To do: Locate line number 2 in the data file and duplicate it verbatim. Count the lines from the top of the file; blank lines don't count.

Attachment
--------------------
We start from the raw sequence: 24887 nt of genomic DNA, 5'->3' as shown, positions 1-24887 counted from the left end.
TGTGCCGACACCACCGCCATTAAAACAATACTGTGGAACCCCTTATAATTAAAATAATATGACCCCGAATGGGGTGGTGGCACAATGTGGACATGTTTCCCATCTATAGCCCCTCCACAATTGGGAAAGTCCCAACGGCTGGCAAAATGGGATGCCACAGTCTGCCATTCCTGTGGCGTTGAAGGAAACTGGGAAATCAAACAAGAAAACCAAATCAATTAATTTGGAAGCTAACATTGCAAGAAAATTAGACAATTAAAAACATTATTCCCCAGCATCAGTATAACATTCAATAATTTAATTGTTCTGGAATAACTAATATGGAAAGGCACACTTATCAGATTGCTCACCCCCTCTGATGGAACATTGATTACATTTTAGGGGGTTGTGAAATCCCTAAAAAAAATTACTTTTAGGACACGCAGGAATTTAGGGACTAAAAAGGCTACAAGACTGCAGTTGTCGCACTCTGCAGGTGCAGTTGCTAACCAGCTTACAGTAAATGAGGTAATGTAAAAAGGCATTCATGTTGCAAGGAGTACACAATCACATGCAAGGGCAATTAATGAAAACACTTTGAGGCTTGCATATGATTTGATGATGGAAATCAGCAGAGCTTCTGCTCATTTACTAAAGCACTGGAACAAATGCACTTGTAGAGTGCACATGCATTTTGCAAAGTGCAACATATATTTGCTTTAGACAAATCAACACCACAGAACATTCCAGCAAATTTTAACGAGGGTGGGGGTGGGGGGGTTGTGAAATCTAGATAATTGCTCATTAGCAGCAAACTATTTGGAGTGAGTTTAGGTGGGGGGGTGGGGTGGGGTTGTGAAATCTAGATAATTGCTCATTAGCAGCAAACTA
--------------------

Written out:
TGTGCCGACACCACCGCCATTAAAACAATACTGTGGAACCCCTTATAATTAAAATAATATGACCCCGAATGGGGTGGTGGCACAATGTGGACATGTTTCCCATCTATAGCCCCTCCACAATTGGGAAAGTCCCAACGGCTGGCAAAATGGGATGCCACAGTCTGCCATTCCTGTGGCGTTGAAGGAAACTGGGAAATCAAACAAGAAAACCAAATCAATTAATTTGGAAGCTAACATTGCAAGAAAATTAGACAATTAAAAACATTATTCCCCAGCATCAGTATAACATTCAATAATTTAATTGTTCTGGAATAACTAATATGGAAAGGCACACTTATCAGATTGCTCACCCCCTCTGATGGAACATTGATTACATTTTAGGGGGTTGTGAAATCCCTAAAAAAAATTACTTTTAGGACACGCAGGAATTTAGGGACTAAAAAGGCTACAAGACTGCAGTTGTCGCACTCTGCAGGTGCAGTTGCTAACCAGCTTACAGTAAATGAGGTAATGTAAAAAGGCATTCATGTTGCAAGGAGTACACAATCACATGCAAGGGCAATTAATGAAAACACTTTGAGGCTTGCATATGATTTGATGATGGAAATCAGCAGAGCTTCTGCTCATTTACTAAAGCACTGGAACAAATGCACTTGTAGAGTGCACATGCATTTTGCAAAGTGCAACATATATTTGCTTTAGACAAATCAACACCACAGAACATTCCAGCAAATTTTAACGAGGGTGGGGGTGGGGGGGTTGTGAAATCTAGATAATTGCTCATTAGCAGCAAACTATTTGGAGTGAGTTTAGGTGGGGGGGTGGGGTGGGGTTGTGAAATCTAGATAATTGCTCATTAGCAGCAAACTA